Understand Commercial Roofing Failure Points
We’re in an innovation boom in the commercial roofing industry right now, and it’s fueled by advances made by materials manufacturers who are applying polymer science to improving the performance of roof components. We’re all about the science of roofing, so we are proud to lead this charge.
We look specifically at addressing traditional failure points on roofs – penetrations, seams, holes, etc. These are essentially the parts of the roof where water tends to penetrate most often.
It’s been said in our industry that upwards of 80% of roofing issues occur on just 20% of the roof. We understand that 20% is comprised of the common failure points, so if we focus efforts there, it will make a dramatic impact.
The Problem With Laminated Membranes
Failure points not as often talked about are laminated membranes. Common among single-ply roofs, a membrane consists of a bottom layer with a polyester matting in the middle and another reinforcement layer at the top, which are all laminated together by a machine in a factory.
When the membrane is laminated, the waterproofing layer above the scrim – that middle polyester layer – becomes very important. That’s your first line of defense against water and damaging UV rays. Over time, that top layer deteriorates – 1 to 2 mils per year, according to the National Roofing Contractors Association (NRCA) – and eventually compromises the scrim layer. In addition to normal wear, the laminated top sheet is prone to tearing, peeling or scratching from wind, debris or foot traffic, which can expose the scrim layer even sooner.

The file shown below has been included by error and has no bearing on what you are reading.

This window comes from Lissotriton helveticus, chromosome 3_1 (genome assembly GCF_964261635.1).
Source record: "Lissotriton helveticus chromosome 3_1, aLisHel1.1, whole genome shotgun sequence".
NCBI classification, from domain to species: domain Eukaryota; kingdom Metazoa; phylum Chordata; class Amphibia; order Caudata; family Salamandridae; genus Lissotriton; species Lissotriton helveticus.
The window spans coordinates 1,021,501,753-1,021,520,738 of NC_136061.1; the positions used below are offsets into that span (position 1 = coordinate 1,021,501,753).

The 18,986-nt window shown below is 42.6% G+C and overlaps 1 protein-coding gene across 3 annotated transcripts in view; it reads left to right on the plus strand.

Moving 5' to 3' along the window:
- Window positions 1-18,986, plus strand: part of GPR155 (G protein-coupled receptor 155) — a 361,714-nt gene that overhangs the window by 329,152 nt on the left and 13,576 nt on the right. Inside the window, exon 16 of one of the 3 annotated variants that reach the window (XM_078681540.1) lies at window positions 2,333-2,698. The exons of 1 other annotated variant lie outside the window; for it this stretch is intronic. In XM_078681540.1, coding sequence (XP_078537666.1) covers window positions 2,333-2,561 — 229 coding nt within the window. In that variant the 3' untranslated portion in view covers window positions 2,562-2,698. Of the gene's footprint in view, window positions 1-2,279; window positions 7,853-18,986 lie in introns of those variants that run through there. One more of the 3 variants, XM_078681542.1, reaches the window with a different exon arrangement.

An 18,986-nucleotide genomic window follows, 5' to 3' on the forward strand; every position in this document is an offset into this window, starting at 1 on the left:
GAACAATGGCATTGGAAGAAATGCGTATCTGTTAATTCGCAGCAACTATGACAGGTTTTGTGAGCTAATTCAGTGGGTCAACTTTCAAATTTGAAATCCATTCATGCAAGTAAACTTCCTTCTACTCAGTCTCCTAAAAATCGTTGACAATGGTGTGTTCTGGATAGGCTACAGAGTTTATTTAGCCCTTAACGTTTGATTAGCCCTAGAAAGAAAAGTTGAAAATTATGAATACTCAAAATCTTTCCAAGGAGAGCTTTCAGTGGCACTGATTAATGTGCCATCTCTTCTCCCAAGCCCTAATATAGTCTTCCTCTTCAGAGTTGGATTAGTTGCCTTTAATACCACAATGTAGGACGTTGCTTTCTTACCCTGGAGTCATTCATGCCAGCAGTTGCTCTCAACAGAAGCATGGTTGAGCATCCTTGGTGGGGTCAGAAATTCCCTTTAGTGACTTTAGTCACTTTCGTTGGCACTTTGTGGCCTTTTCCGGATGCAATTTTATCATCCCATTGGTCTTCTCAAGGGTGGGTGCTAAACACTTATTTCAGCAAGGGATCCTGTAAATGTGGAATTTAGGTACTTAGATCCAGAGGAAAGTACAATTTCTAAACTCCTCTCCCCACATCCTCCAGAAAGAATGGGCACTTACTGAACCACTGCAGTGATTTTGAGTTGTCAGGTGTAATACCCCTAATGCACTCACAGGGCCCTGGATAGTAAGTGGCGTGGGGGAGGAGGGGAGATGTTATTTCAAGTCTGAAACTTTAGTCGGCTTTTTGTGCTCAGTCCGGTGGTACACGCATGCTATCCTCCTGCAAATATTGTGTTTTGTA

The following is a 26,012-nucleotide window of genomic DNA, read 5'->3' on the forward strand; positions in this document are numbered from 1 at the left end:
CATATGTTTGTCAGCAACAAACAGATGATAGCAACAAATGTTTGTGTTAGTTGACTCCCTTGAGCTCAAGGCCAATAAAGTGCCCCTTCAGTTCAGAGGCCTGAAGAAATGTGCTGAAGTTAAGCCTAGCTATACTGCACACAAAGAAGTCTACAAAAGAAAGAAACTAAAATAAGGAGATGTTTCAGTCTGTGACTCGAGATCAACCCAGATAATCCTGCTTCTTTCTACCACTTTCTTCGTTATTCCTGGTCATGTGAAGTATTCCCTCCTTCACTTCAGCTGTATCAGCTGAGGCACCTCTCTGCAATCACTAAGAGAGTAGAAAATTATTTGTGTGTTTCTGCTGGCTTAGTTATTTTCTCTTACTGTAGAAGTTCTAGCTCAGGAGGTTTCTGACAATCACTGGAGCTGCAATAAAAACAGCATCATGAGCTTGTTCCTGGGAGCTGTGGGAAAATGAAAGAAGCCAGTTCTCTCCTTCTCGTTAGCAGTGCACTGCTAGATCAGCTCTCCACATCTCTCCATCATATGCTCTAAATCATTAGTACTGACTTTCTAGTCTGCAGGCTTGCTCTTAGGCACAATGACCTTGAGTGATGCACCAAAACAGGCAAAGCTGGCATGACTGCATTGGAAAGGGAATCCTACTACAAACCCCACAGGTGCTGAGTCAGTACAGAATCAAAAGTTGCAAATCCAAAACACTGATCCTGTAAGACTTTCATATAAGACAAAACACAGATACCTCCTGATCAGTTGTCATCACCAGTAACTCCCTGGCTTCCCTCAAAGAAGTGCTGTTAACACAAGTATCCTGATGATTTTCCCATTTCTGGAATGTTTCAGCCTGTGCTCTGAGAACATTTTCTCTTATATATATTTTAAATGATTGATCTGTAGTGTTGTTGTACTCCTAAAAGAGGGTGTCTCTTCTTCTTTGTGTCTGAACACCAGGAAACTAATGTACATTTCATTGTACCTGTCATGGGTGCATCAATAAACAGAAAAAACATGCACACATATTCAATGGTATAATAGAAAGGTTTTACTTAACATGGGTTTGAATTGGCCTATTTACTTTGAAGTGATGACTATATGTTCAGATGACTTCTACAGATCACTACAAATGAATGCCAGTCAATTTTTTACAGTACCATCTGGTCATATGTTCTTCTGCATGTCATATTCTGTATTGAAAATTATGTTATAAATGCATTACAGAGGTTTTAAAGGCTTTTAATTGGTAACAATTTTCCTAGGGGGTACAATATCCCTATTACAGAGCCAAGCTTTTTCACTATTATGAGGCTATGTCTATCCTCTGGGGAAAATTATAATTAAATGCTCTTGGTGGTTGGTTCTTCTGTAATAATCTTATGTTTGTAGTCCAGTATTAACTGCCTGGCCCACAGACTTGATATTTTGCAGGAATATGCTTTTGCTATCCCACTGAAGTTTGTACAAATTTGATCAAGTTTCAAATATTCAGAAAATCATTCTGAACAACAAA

Once You Hit The Scrim, You’re In Failure Mode
TPO product sheets typically show around 15 mils of waterproofing above the scrim on a 45-mil product.
So if you’ve got 15 mils above the scrim, you can expect to be halfway – or more – to the scrim in fewer than 10 years. And once you get to the scrim you’re basically in failure. At that point, your roof has lost most of its waterproofing protection, so leaks are likely to start happening.
The Difference Of A Saturated Membrane
At Simon Roofing, we saturate the membrane with waterproofing protection. This way, the same, continuous consistency of waterproofing is used to reinforce the scrim, meaning it’s less prone to damage from peeling, scratching or puncturing. Here’s how it works.
When we’re restoring a roof we’re manufacturing a custom membrane directly to the surface of the roof. Our 10-year solution, for instance, starts with a base layer of liquid Poly Wite Brite. From there, a polyester matting is rolled right into it while it’s still wet, thus saturating into the scrim from the bottom. Next, we apply two layers of Wite Brite above the scrim, each one saturating down from the top.
In the end, you’ll have a strong, durable surface that’s fully saturated with reinforced waterproofing protection. Even further, the restoration is applied above the existing roof, allowing you to maintain any remaining useful life that was left in it as well.
For those wanting even greater assurance, we offer 20- and 30-year solutions, as well. Our restorations can not only prevent a complete tear-off and replace scenario, but they’re also sustainable in that oftentimes when the original term is approaching, the roof can be restored to watertight condition and warranted again for even more extended useful life.
Check out this Expert video with one of our R&D engineers, George Kubas, Ph.D, describe saturation vs. lamination.